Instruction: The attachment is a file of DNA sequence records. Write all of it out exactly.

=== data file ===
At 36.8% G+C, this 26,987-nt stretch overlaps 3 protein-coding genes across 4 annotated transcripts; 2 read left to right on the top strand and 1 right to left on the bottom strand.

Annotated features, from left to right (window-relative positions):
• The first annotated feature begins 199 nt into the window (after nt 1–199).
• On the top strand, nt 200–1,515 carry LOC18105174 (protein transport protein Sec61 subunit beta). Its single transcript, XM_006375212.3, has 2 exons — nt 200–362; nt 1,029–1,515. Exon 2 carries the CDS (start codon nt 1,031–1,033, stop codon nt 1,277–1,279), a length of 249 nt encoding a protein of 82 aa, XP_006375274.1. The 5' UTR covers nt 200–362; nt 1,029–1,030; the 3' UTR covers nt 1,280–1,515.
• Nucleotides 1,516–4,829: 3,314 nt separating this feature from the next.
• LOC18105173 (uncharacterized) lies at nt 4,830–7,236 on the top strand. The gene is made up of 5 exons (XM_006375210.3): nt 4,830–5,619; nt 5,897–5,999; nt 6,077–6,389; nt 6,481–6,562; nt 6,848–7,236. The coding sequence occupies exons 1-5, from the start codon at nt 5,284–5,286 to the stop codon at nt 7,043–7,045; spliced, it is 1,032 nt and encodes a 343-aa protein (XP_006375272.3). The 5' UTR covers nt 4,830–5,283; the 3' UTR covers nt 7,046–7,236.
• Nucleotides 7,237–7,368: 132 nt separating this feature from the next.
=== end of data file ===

At 36.8% G+C, this 26,987-nt stretch overlaps 3 protein-coding genes across 4 annotated transcripts; 2 read left to right on the top strand and 1 right to left on the bottom strand.

Annotated features, from left to right (window-relative positions):
• The first annotated feature begins 199 nt into the window (after nt 1–199).
• On the top strand, nt 200–1,515 carry LOC18105174 (protein transport protein Sec61 subunit beta). Its single transcript, XM_006375212.3, has 2 exons — nt 200–362; nt 1,029–1,515. Exon 2 carries the CDS (start codon nt 1,031–1,033, stop codon nt 1,277–1,279), a length of 249 nt encoding a protein of 82 aa, XP_006375274.1. The 5' UTR covers nt 200–362; nt 1,029–1,030; the 3' UTR covers nt 1,280–1,515.
• Nucleotides 1,516–4,829: 3,314 nt separating this feature from the next.
• LOC18105173 (uncharacterized) lies at nt 4,830–7,236 on the top strand. The gene is made up of 5 exons (XM_006375210.3): nt 4,830–5,619; nt 5,897–5,999; nt 6,077–6,389; nt 6,481–6,562; nt 6,848–7,236. The coding sequence occupies exons 1-5, from the start codon at nt 5,284–5,286 to the stop codon at nt 7,043–7,045; spliced, it is 1,032 nt and encodes a 343-aa protein (XP_006375272.3). The 5' UTR covers nt 4,830–5,283; the 3' UTR covers nt 7,046–7,236.
• Nucleotides 7,237–7,368: 132 nt separating this feature from the next.